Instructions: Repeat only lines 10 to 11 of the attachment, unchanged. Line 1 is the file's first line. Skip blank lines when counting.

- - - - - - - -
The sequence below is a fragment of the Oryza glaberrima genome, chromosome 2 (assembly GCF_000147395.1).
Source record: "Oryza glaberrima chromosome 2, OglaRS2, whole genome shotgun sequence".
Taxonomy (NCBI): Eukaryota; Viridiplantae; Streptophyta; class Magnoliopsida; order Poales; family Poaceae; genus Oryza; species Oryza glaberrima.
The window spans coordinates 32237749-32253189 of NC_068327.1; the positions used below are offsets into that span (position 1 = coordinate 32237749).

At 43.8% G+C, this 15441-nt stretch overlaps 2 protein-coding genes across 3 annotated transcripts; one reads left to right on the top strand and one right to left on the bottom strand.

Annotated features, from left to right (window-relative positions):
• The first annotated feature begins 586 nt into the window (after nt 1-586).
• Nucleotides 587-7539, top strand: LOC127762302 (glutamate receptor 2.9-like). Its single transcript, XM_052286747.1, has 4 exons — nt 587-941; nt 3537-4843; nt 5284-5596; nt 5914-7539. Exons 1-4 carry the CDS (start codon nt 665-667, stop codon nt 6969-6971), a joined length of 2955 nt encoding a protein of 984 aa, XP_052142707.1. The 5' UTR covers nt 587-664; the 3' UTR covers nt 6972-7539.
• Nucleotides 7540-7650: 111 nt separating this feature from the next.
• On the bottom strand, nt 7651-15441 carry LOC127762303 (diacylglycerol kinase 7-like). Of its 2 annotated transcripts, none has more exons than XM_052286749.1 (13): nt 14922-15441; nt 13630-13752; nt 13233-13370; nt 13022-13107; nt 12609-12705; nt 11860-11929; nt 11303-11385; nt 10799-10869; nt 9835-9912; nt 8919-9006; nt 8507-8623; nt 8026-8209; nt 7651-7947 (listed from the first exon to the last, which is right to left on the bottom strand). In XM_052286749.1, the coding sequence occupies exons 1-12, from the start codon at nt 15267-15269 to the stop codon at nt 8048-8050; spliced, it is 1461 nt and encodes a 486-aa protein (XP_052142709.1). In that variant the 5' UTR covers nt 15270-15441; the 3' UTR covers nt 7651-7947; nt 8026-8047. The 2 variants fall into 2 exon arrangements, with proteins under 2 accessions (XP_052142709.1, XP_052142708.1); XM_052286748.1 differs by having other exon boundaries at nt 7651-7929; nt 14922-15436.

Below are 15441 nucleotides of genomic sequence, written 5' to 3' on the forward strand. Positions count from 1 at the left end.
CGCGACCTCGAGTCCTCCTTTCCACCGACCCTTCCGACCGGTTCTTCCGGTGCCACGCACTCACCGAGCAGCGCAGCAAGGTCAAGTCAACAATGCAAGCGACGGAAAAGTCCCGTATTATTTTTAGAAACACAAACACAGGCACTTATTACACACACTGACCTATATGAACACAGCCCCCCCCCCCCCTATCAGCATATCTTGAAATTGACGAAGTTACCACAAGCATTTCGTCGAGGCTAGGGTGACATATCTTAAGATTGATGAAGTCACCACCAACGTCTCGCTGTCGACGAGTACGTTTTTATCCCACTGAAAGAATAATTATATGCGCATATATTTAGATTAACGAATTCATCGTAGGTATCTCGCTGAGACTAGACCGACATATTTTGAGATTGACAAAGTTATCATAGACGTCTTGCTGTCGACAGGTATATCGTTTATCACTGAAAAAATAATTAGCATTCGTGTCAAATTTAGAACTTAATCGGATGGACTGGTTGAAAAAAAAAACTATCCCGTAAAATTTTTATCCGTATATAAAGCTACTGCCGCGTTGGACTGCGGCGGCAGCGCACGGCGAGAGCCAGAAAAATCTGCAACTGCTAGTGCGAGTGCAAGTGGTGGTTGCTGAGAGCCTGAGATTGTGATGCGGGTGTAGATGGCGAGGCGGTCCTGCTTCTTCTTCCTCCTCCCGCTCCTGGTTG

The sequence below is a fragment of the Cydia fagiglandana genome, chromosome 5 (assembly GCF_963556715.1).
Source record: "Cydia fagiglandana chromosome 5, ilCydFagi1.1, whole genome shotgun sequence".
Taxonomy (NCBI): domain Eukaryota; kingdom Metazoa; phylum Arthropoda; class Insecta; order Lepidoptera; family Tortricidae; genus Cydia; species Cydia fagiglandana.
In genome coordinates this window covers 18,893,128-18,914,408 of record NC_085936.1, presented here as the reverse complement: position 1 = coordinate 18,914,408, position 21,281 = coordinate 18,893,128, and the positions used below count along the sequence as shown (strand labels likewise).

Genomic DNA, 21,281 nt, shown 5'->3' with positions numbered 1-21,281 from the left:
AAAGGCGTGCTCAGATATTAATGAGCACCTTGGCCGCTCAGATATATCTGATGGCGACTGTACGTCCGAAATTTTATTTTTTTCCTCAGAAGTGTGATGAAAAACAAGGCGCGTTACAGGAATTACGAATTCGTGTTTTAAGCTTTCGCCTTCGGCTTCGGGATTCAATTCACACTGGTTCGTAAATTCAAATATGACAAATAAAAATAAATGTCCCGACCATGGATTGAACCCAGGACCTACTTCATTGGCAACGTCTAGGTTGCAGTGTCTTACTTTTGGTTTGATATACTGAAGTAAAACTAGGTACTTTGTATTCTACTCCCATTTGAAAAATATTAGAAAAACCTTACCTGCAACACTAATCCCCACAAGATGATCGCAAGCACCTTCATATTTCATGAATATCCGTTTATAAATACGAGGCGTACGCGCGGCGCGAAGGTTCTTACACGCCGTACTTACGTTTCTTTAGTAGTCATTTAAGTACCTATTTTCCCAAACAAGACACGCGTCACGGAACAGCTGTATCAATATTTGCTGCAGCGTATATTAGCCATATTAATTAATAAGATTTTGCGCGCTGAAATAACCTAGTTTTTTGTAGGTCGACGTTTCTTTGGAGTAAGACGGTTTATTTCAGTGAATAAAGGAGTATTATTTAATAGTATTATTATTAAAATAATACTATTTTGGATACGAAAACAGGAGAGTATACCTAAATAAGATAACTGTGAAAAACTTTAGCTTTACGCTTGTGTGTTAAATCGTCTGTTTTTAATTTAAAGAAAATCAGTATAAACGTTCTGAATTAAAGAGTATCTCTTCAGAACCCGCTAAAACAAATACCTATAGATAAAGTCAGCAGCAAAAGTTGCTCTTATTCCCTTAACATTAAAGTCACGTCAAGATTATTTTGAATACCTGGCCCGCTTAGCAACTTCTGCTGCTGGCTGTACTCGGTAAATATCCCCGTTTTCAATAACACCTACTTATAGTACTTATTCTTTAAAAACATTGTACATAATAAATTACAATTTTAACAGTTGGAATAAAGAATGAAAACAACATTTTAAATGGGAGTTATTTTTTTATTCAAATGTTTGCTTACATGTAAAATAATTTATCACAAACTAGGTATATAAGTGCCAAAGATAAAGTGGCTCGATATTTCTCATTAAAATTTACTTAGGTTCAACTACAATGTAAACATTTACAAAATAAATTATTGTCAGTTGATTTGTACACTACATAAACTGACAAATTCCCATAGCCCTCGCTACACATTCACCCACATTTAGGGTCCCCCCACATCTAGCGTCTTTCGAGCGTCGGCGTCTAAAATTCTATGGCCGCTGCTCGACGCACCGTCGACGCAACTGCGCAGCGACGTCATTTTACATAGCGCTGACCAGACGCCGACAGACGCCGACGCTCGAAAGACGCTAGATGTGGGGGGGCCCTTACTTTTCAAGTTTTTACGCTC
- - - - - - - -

• On the bottom strand, nt 7651-15441 carry LOC127762303 (diacylglycerol kinase 7-like). Of its 2 annotated transcripts, none has more exons than XM_052286749.1 (13): nt 14922-15441; nt 13630-13752; nt 13233-13370; nt 13022-13107; nt 12609-12705; nt 11860-11929; nt 11303-11385; nt 10799-10869; nt 9835-9912; nt 8919-9006; nt 8507-8623; nt 8026-8209; nt 7651-7947 (listed from the first exon to the last, which is right to left on the bottom strand). In XM_052286749.1, the coding sequence occupies exons 1-12, from the start codon at nt 15267-15269 to the stop codon at nt 8048-8050; spliced, it is 1461 nt and encodes a 486-aa protein (XP_052142709.1). In that variant the 5' UTR covers nt 15270-15441; the 3' UTR covers nt 7651-7947; nt 8026-8047. The 2 variants fall into 2 exon arrangements, with proteins under 2 accessions (XP_052142709.1, XP_052142708.1); XM_052286748.1 differs by having other exon boundaries at nt 7651-7929; nt 14922-15436.

Below are 15441 nucleotides of genomic sequence, written 5' to 3' on the forward strand. Positions count from 1 at the left end.